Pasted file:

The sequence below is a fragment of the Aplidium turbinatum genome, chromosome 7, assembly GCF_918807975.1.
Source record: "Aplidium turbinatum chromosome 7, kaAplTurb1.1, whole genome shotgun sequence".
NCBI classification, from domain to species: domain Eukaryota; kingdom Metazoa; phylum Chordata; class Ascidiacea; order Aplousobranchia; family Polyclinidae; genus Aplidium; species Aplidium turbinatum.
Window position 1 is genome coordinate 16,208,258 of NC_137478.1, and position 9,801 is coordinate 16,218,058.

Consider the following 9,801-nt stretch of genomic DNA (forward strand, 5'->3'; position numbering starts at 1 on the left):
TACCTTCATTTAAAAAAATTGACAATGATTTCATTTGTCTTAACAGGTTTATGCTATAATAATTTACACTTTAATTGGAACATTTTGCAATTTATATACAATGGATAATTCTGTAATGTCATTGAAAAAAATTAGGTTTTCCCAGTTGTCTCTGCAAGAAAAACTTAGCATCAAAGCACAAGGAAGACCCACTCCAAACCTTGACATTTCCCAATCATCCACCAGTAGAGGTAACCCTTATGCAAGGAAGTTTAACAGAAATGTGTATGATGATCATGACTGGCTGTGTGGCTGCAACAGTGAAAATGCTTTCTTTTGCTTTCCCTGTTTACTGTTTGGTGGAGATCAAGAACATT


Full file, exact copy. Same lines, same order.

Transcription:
The sequence below is a fragment of the Aplidium turbinatum genome, chromosome 7, assembly GCF_918807975.1.
Source record: "Aplidium turbinatum chromosome 7, kaAplTurb1.1, whole genome shotgun sequence".
NCBI classification, from domain to species: domain Eukaryota; kingdom Metazoa; phylum Chordata; class Ascidiacea; order Aplousobranchia; family Polyclinidae; genus Aplidium; species Aplidium turbinatum.
Window position 1 is genome coordinate 16,208,258 of NC_137478.1, and position 9,801 is coordinate 16,218,058.

Consider the following 9,801-nt stretch of genomic DNA (forward strand, 5'->3'; position numbering starts at 1 on the left):
TACCTTCATTTAAAAAAATTGACAATGATTTCATTTGTCTTAACAGGTTTATGCTATAATAATTTACACTTTAATTGGAACATTTTGCAATTTATATACAATGGATAATTCTGTAATGTCATTGAAAAAAATTAGGTTTTCCCAGTTGTCTCTGCAAGAAAAACTTAGCATCAAAGCACAAGGAAGACCCACTCCAAACCTTGACATTTCCCAATCATCCACCAGTAGAGGTAACCCTTATGCAAGGAAGTTTAACAGAAATGTGTATGATGATCATGACTGGCTGTGTGGCTGCAACAGTGAAAATGCTTTCTTTTGCTTTCCCTGTTTACTGTTTGGTGGAGATCAAGAACATT